Secretary Antony J. Blinken to Embassy Copenhagen Staff

Antony J. Blinken, Secretary of State

Copenhagen, Denmark

Marriott Hotel

MR DWYER:  Mr. Secretary, on behalf of the U.S. Mission to Denmark, your U.S. Mission to Denmark, I want to say how thrilled we are to have you in Copenhagen today, celebrating the U.S.-Denmark partnership and all that we accomplish together and all that this team accomplishes together.  And we’re particularly pleased that we’re able to do this in person.  I know we haven’t been able to do that much over the that last months – over the last year, so it’s great that you’re able to spend a little bit of time with us.

To my mission colleagues and those who have been around U.S. foreign policy for the last two decades, I know that the Secretary needs no formal introduction, but I did quickly want to touch on just a couple of the highlights of his career.

First, I want to say how pleased I am that there’s still a few of us who started our careers in the Bureau of European and Canadian Affairs at the State Department.  After that, the Secretary served on the National Security staff.  He was the senior director for European affairs, Democratic staff director on the Senate Foreign Relations Committee, national security advisor to then-Vice President Biden, principal deputy national security advisor and deputy secretary of state for President Obama.  In between all that, he’s been a reporter, practiced law, and worked in civil society.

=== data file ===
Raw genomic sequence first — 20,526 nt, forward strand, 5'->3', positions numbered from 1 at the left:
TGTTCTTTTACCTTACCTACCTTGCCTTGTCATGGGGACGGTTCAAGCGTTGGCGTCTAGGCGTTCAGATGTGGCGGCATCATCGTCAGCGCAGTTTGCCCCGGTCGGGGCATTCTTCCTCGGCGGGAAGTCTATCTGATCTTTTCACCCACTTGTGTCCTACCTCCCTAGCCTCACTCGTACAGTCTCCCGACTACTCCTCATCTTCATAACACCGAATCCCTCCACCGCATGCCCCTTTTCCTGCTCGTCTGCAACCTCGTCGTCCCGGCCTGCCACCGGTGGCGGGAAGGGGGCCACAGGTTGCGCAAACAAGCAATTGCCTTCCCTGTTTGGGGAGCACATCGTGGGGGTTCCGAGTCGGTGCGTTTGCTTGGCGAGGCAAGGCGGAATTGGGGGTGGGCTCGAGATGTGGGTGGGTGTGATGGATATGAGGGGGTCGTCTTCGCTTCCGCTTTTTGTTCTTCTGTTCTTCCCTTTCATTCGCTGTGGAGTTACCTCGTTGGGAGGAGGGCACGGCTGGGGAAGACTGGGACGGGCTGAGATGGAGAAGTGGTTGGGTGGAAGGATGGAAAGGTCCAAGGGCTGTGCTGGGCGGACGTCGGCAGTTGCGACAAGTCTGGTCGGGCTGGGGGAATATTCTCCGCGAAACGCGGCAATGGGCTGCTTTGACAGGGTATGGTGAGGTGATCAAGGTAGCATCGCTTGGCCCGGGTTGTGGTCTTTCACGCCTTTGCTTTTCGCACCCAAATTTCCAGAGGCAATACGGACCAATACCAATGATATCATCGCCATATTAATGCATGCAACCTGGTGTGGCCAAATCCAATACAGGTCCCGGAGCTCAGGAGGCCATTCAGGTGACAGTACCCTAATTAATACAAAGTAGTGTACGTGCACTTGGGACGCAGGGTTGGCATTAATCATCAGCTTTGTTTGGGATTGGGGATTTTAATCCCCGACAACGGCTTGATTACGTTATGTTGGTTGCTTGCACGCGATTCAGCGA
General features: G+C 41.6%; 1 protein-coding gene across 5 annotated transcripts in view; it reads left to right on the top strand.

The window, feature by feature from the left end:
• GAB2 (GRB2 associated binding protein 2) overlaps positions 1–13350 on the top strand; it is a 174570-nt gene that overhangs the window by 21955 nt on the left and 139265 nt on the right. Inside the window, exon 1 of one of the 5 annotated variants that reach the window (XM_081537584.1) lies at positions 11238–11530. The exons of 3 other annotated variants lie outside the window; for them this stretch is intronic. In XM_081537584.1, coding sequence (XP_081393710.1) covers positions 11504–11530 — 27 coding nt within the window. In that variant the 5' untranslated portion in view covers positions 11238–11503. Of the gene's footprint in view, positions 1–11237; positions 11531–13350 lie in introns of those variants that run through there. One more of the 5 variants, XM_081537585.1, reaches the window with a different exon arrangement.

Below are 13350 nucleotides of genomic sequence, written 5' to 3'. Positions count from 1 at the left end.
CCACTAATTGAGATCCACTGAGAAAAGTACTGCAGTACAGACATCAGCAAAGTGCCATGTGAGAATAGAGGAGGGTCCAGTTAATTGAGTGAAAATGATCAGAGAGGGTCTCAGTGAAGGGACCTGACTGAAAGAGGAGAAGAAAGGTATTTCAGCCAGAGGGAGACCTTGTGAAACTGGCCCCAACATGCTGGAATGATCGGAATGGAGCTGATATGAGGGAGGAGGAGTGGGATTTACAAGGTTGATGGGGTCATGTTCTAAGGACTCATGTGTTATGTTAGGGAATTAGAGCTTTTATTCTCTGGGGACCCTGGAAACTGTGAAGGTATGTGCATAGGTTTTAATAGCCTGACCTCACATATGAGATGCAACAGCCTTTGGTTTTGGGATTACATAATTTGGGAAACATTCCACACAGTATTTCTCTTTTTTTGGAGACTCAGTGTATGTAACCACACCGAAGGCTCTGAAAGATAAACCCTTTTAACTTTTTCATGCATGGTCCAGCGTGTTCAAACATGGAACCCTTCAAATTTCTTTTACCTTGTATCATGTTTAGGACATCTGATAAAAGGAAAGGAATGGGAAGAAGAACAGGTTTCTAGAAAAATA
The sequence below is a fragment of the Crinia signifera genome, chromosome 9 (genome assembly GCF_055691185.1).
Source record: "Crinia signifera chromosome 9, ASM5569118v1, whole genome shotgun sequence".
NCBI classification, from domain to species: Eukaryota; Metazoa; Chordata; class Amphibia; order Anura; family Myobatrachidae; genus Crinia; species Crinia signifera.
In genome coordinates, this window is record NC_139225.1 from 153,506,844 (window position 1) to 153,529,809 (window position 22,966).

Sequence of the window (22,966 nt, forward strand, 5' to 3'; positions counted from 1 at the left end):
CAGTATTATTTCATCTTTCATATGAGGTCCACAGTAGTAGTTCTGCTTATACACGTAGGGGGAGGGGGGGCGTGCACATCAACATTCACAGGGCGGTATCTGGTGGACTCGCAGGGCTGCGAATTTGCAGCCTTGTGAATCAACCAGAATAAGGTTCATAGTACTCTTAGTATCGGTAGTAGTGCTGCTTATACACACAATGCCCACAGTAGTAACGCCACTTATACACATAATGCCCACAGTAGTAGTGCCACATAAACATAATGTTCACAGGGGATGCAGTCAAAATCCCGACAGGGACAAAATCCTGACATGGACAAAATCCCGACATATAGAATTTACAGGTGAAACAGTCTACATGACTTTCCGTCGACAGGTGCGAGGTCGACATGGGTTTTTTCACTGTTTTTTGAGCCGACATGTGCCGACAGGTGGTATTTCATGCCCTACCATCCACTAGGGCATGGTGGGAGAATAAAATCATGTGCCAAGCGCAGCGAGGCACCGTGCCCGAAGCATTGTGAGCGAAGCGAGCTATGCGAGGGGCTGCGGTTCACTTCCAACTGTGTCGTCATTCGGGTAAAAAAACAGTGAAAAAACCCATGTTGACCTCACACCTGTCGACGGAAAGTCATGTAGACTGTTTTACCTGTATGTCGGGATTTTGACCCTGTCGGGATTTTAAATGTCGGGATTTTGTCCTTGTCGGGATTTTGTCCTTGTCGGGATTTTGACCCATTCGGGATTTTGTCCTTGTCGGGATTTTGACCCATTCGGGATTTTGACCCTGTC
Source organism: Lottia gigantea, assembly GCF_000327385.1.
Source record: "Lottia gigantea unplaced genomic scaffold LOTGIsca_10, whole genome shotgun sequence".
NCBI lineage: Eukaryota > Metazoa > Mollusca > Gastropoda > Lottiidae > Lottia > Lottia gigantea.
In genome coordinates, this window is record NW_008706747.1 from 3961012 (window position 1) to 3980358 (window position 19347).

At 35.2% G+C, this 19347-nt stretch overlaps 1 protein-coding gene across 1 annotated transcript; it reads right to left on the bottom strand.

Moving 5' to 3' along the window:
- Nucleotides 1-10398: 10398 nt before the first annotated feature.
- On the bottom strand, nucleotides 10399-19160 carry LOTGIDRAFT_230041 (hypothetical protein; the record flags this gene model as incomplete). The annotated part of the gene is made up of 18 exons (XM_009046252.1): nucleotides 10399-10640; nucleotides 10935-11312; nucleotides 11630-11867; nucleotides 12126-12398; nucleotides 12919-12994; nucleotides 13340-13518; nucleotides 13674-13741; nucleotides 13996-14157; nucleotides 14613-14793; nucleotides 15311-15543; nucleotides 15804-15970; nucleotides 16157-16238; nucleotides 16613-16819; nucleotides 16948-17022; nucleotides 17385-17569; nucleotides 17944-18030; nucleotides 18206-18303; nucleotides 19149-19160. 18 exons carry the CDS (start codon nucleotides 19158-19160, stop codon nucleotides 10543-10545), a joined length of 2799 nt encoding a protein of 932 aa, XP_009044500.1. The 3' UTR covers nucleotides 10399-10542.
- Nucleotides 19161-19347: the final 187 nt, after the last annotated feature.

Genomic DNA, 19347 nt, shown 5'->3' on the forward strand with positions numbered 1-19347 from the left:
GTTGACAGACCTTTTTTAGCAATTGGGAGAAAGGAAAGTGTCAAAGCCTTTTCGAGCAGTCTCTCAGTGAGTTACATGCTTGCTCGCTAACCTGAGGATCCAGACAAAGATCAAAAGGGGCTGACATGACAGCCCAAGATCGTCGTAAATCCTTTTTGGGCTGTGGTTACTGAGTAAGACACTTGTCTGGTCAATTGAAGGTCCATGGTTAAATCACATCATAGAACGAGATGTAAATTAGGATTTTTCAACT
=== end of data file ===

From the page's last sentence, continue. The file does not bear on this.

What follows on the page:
But for all of that, for me, personally, where he’s cast the longest shadow is the Secretary’s prowess in French.  Early in my career as a young officer, I was sent out to Lyon to open up a small consulate there.  And our ambassador at the time, Felix Rohatyn, said, “(Inaudible) talk to the media, tell America’s story.”  All of which was great except there was a guy at the NSC who spoke absolutely flawless French that the French media loved to turn to on a regular basis.  So I would go out, talk to regional French TV, soldier my way through a conversation on whatever the issue of the day was, get back to the office and sometimes think, “Yeah, I think it went pretty well,” get ready for the next meeting making maybe a pat on the back.  That’s not how it went.  The next meeting it would be, “Yes, Stuart, I saw you on TV and that wasn’t bad, but I heard Tony Blinken yesterday and what you meant to say was” fill in the blank.  (Laughter.)

So, Mr. Secretary, you always set the bar high, and I appreciate you setting the bar high for the State Department today.  So thanks for being with us.  The floor is yours.